To have a WSOP in my hometown, here at Crown is great news. It means we’re going to have two international events in Melbourne, which I’m really excited about with my links to both Crown and the WSOP. I can’t wait! It also means one less trip OS for me at that time of year. It’s scheduled for early April in 2013 at this stage so it should be a lot of fun.

People have already got a good feeling about coming to Crown so to come for a second time each year should be easy. And it will attract a lot of players who haven’t ventured down here yet because of the World Series brand, so overall it’s a plus-plus for everyone.
I think it’ll compliment the Aussie Millions.

I think both will grow because it will firstly attract a lot of players that haven’t come to Australia yet, where they’ll experience Australia and they’ll be more likely to come back for the Aussie Millions, and the guys that regularly come for the Aussie Millions will have another reason to come back for the WSOP event.

It should also attract more players from Asia (which is part of the strategy). Obviously there are more Asians playing now and they’ll now have somewhere close to visit to compete for a WSOP bracelet. We need more high profile events here and we can’t get more high profile than WSOP, so looking forward to it!

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I have something I want to discuss is something very close to my heart. I’ve been harping on about this for several years and no-one wanted to listen. In recent weeks, both Alec Torrelli and Mike Sexton have written blogs talking about the lack of professionalism in poker. And this is something I’ve been talking about for a long time. I so strongly agree with these guys.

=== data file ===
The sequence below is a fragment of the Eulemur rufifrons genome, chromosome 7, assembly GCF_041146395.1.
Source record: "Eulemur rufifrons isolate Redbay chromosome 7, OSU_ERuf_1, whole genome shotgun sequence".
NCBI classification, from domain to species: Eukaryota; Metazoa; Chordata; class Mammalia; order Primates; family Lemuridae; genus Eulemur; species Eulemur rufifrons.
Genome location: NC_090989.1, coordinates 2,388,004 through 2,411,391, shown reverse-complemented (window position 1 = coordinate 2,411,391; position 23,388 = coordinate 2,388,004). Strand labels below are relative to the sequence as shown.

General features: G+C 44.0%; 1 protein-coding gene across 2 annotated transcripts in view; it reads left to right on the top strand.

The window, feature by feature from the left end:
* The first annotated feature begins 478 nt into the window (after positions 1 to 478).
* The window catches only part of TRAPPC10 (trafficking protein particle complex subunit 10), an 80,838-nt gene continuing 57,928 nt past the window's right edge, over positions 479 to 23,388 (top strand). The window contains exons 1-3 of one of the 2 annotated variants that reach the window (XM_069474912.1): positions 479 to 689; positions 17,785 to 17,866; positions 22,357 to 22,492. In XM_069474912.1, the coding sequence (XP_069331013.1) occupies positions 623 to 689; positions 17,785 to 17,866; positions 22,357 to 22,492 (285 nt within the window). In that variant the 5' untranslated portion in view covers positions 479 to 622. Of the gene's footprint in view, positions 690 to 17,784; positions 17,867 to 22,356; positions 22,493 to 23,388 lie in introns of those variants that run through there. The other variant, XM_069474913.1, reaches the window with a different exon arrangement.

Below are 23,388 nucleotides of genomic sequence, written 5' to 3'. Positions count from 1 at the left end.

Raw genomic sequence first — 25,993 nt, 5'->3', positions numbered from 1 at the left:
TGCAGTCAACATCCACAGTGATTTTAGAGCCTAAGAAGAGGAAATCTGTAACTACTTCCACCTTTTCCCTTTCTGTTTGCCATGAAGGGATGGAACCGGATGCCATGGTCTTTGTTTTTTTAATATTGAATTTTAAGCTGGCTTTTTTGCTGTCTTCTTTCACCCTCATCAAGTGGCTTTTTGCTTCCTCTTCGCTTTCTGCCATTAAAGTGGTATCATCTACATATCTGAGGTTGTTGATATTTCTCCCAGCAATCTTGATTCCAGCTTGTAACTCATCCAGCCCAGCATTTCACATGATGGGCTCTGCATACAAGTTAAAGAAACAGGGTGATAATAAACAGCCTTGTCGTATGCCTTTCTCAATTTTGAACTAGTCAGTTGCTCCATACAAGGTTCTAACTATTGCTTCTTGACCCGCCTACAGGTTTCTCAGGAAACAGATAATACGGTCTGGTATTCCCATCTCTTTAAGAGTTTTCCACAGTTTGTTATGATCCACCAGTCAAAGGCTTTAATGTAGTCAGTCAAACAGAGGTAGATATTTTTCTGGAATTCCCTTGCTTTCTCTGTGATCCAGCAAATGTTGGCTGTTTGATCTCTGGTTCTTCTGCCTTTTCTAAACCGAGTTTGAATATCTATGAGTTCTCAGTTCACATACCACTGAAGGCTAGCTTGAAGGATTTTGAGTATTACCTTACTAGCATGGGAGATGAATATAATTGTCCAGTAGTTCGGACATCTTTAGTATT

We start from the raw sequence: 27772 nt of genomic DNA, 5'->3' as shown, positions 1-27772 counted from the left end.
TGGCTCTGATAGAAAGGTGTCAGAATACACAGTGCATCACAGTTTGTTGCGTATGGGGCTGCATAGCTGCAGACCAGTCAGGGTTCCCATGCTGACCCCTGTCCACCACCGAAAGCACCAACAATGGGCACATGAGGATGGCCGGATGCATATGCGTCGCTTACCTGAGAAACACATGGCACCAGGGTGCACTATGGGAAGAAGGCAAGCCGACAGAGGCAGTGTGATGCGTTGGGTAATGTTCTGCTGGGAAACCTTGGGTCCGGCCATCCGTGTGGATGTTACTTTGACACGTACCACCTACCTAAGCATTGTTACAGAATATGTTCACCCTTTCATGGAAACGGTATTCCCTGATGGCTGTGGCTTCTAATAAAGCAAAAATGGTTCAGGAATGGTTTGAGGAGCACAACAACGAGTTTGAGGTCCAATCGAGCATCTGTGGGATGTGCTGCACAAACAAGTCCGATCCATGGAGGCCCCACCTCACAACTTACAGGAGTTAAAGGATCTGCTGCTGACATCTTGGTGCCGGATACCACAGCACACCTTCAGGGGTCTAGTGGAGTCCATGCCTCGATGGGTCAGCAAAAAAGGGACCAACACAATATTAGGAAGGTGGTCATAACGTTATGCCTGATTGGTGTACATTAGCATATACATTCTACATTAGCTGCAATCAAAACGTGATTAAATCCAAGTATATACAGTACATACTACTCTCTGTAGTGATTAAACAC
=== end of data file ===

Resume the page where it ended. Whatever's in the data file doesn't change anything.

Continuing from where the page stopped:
Poker players want the world to come to them yet they’re not prepared to do the right thing to become professional. It’s as simple as actually showing up to the poker table showered, shaved, with a clean shirt – how about we start with that! Showing up to a final table not looking like you’ve just rolled out of bed! How do you people want corporate sponsors to look at us seriously if we don’t even take ourselves seriously? It really gets up my nose.

Poker players are so selfish – they never think about the bigger picture – what can I do to help poker grow? NOT what can I do to load my pockets - what’s my edge, what’s my EV, what’s my margin – instead of what can I do to help my profession to become a better profession to be more widely accepted. It doesn’t have to cost me any money, may cost me a little bit of effort, but it can mean more corporates will want to be involved which will mean more money into the pool for everybody and more recognition.

But instead they show up to final tables in shorts, scruffy T-shirts with hair all over the place, they want to wear hoodies and sunglasses at the final table and stuff like that – c’mon guys!

People want to interview them and they can’t even bother to speak, fans stop them for an autograph or to say hi and they think they’re top shit, they make no time for their fans.

Don’t be selfish – let’s all try to think about what’s the best move for the profession, not what the best move for me is personally. Reading those two blogs really ignited my passion again for that fight because I genuinely believe, until we have enough poker players with the same mindset poker will always be stuck in the back room. It really hurts me to think that because I love the game so much.

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As I write this blog the Joe Hachem Deep Stack is about to reach its conclusion as the opening event of the Melbourne Champs at Crown. Any time we have any sort of championship at Crown it’s always great, the players can get their teeth stuck into something.

Players fly in from around the country because they know the quality of the field is going to be good and there’s going to be value for them to play. So I look forward to seeing everybody down at Crown over the next week or so and hopefully we meet at a final table!

Until next time, Pass the Sugar.

JH